First off I have to say that Armello is still one of my favorite games and I was super pumped when I heard it was coming to the Switch as that meant I didn’t need to be constrained to my computer to play it.
“Armello is a swashbuckling adventure that combines RPG elements with the strategic play of card and board games, creating a personal, story-fueled experience”
The game starts off just as it did for the Steam version, with a tutorial. Even if you have completed the tutorial on the Steam version you have to start the tutorial all over again, which is both good and bad. The bad side is I knew the story and premise already; the good side was you learn the controls for the Switch. I kind of wished there was a shortened tutorial to go through the controls only, but the game is worth going through a tutorial again.
From there you get to start by picking which character you want to play and what ring and amulet you want. The signet rings and amulets are all different depending on the clan you are playing and offer perks to your character. These range from stealth at night to ignoring the mountain movement or additional prestige (my favorite). The different clans are: rat, wolf, bear and rabbit. I usually play the wolf clan as they have a ring that allows you to ignore mountain movement.
You can either play against the computer or go in the queue to play against other players. To start off the game you must choose your quests (out of 3 options) then you take turns making up to 3 spaces on the board (mountain movement counts as 2 moves) in attempts to reach your quest on the board. You can play as many of your cards as you want – these include “item” cards such as armour or a weapon, “magic” cards such as allowing a spirit stone to spawn and “trickery” cards such as blackmailing a fellow player. The cards are wonderfully animated and very detailed.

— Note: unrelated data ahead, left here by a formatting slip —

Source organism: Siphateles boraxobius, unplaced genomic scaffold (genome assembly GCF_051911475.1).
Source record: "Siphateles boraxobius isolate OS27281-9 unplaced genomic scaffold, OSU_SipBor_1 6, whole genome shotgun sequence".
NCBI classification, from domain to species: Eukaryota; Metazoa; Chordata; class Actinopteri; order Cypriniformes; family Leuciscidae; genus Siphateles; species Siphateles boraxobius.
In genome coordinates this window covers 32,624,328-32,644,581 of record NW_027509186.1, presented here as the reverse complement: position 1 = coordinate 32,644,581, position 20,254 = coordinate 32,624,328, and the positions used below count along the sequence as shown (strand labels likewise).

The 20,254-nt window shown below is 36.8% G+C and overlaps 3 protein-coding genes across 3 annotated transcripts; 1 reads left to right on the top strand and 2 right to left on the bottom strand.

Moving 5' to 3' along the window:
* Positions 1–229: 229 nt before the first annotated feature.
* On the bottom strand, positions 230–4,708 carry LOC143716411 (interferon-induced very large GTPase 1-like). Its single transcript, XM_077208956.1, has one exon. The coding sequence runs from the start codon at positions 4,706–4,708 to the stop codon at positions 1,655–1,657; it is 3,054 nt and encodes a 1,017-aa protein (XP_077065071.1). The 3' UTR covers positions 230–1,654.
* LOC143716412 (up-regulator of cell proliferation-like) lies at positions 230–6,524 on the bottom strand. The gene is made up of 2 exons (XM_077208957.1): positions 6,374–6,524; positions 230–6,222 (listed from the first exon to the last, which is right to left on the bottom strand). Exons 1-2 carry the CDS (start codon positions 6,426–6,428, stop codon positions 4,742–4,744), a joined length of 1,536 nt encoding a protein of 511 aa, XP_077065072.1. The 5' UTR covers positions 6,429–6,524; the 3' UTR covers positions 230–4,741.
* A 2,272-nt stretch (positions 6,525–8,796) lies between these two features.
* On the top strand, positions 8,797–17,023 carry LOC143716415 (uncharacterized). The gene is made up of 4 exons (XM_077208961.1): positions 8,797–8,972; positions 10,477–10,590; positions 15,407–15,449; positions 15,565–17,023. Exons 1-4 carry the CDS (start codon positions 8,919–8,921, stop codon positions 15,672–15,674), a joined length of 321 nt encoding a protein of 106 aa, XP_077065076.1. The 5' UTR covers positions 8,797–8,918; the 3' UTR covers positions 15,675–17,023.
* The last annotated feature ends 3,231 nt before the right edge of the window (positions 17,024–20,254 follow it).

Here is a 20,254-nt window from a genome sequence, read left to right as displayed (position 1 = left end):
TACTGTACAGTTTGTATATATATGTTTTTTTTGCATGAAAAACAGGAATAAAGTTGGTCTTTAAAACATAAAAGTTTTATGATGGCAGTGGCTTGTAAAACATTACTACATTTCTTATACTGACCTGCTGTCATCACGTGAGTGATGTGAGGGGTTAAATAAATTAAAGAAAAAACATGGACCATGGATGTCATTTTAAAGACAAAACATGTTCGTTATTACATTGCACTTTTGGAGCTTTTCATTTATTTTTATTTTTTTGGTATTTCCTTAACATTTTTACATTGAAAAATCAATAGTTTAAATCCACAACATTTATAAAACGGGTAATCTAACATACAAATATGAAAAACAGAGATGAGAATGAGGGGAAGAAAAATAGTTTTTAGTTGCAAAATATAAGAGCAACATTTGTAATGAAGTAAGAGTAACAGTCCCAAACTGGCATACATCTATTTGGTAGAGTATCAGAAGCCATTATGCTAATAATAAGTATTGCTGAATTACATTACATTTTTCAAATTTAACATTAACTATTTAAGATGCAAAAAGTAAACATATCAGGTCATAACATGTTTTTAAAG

When you have reached your quest you may elect to take the easy road and obtain your prestige and stat increase or you can chance it and receive the prize. The chances of getting your prize is determined on your stats, you can boost your stats with your amulets or by completing quests. Should you lose you have to take the penalty, the penalty depends on what type of quest you have taken.
The goal of the game is to either cure the king by collecting spirit stones – do this by collecting the random spirit stones that appear on the board or by completing the spirit stone quests. You can also defeat the king by killing him – but should you lose he gains a heart; that is unless you both die then the winner is the prestige leader.
Speaking of prestige; to gain prestige you kill Banes (demon like creatures that spawn from dungeons) or other heroes and by completing your quests.
Graphics for this game are once again amazing and the soundtrack suits it to a T. The team at League of Geeks know what they are doing. The music and audio is by Michael Allen, Lisa Gerrard, Stephen Schutze and Jacek Tushewski. The art on the cards are by artists from all over the world.
One of my disgruntlements would be the fact that you are not able to write what you want in the chat. There are prewrote words or sayings you can pick from, they need a HURRY UP one as sometimes other players take their sweet time and it can be annoying. Another, and the biggest of them all, when playing on the Switch if you want to play against other players you need a subscription to Nintendo Online – which I guess makes sense, but isn’t so well for those that do not subscribe.
Overall, I recommend this game (either on Steam or Switch) to everyone that enjoys a good turn based game or tabletop game.